The State of Public School Teaching in Korea
The title of this article is admittedly grandiose for its contents. I knew at some point I would address the issue, but I hadn’t thought that it would have such an immediate and dramatic impact on the future contents of the blog.
Last spring, I re-applied with EPIK to transfer to another province in Korea. I wanted to teach in Seoul, but there weren’t any job openings there in September, so I opted for Incheon. It’s an hour’s ride from the capital on the subway, connected directly via the Seoul Metro.
Applying to work in another province means repeating the EPIK application process. From last February until the end of last May, I submitted an online form with a letter of recommendation, held another Skype interview, sent in my paperwork, and was offered a position with the Incheon Metropolitan Office of Education.
A month later, that offer was rescinded.
In an apologetic E-mail, the staff at EPIK explained that, due to the recent election, Incheon had a new superintendent who changed the program. It later came out that he’d made some big promises to get elected, for which he needed big money, which he got by cutting the English program. EPIK offered to put me in a different city in Korea. By that point I decided I preferred staying at my current school.
As it turns out, positions were being cut all over the country. Incheon was first, but soon Daegu, Gyeonggi, and Chungcheongbuk were all announcing changes.
In teal: Incheon (4), Seoul (1), Gyeonggi Province (8), Gangwon Province (9), Chungcheongbuk Province (10), and Daegu (3).
Not even my own province was spared. This last November, EPIK teachers in Gangwon received an E-mail from the higher-ups detailing the following changes:
- All high schools were being cut or downsized.
- Schools would only be allowed one EPIK teacher. (On some occasions, they had two or more.)
- Schools in the mining districts—Taebaek, Samcheok, Yeongwol, and Jeongseon—were being significantly downsized.
After years with EPIK, some of the program’s biggest sources of funding in Gangwon Province are pulling their support. Given the cost of maintaining an EPIK teacher—flying her in and out of the country, paying apartment rent on top of salary—many sponsors don’t see much result for their money’s worth.
More than that, I suppose there’s a certain amount of impatience with the program; the government seems to believe that the mere presence of a native English speaker will allow students to improve their speaking ability by osmosis. There’s little organization or consistency across the province in terms of educational roles, so most schools just put the EPIK teacher wherever there seems to be a space.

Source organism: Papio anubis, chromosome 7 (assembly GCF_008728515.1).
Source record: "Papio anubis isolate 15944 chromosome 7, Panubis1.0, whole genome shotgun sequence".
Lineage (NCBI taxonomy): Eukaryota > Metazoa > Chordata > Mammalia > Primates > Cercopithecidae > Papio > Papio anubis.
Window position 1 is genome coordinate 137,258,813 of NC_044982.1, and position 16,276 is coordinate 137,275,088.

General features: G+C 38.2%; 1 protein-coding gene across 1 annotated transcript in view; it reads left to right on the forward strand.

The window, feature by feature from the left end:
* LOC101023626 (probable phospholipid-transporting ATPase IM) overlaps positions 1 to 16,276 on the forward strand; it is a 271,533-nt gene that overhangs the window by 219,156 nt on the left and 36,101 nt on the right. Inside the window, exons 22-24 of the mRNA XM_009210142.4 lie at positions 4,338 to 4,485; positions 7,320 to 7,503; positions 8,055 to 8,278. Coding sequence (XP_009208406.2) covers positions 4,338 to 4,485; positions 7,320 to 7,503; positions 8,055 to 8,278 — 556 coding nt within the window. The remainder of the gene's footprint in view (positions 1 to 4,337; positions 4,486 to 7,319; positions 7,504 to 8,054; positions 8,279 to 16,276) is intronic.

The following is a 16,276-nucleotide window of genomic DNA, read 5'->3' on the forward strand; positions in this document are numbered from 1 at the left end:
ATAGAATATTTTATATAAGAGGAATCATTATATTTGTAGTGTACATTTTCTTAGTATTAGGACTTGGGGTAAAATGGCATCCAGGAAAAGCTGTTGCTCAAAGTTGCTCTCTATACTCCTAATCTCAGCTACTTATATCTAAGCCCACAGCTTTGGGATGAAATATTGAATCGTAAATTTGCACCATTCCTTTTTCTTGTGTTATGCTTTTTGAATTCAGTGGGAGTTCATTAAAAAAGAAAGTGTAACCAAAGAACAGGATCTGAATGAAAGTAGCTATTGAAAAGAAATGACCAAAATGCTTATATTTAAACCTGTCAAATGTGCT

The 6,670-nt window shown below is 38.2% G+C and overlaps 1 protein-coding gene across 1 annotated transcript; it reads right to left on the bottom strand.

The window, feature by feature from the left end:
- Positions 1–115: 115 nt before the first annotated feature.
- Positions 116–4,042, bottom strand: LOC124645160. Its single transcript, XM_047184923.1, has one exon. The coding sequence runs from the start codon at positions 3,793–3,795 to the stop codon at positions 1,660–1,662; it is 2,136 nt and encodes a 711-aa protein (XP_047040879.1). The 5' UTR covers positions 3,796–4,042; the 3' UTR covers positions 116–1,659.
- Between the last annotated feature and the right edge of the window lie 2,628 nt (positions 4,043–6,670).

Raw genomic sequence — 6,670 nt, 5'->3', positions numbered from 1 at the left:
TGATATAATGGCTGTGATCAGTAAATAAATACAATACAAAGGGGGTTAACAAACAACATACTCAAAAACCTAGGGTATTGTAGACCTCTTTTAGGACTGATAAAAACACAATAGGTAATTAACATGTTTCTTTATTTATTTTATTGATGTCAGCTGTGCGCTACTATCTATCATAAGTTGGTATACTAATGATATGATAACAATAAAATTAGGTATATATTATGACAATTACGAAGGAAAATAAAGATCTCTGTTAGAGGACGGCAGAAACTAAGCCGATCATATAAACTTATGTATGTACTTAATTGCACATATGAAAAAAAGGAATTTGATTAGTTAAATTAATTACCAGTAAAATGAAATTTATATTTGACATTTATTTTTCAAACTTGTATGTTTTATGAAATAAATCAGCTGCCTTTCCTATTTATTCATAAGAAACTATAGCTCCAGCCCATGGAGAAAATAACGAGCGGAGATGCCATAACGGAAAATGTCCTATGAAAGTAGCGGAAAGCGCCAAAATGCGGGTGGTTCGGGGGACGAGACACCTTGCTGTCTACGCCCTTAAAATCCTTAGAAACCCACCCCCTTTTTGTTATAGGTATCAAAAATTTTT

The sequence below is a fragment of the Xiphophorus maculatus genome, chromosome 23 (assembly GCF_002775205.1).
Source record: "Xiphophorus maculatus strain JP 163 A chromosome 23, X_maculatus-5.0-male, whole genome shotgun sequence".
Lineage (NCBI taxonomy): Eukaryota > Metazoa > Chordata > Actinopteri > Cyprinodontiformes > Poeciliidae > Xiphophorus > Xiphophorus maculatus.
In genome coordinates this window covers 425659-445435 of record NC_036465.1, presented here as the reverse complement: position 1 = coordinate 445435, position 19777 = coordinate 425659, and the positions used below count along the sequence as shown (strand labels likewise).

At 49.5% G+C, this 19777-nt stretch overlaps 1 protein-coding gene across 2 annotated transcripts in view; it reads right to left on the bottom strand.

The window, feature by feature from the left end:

Sort of like this wheelchair lift in the Seoul Metro (Sangsu Station, line 6). I’ve complained about these before, haven’t I?
There are plenty of economic and political factors mixed in here, as well. Korean President Park Geun-hye has made promises to support social welfare programs, which comes at the cost of educational resources. Incheon hosted the very expensive (and very under-attended) Asian games in 2014, and Gangwon Province will host the winter Olympics in 2018.
We spoke about this concern at an educational symposium in December, where the head of the Gangwon EPIK branch explained the changes in detail. When my school got the news about the budget cuts, my co-teacher called the Provincial Office of Education to see what would be happening to my job. The report I got was that I’d have work until the end of my contract, which led me to believe that I would stay at my school.
Then, on vacation in Tokyo, I got an E-mail saying my job had been made redundant by the Office of Education, and I would be relocated to another city and school in February. They didn’t know where I would be going yet; could I send them my preferences ASAP?
Despite how it sounds, the Gangwon Office of Education has been decent about it. Even if it means moving people six months into their contracts, they’ve promised to give every one of their employees a job at least until the end of their employment terms. From early on, the POE has been forthright with us about the changes to the program and the impact it will have on its long-term teachers. I just feel bad for the teachers who arrived in August or September and received this news a few months later.
I had to inform my school about the change in plans, since they heard about it a week after I did. Two weeks after I had that fateful E-mail, I received my placement results.
And that’s how I wound up moving to Gangneung.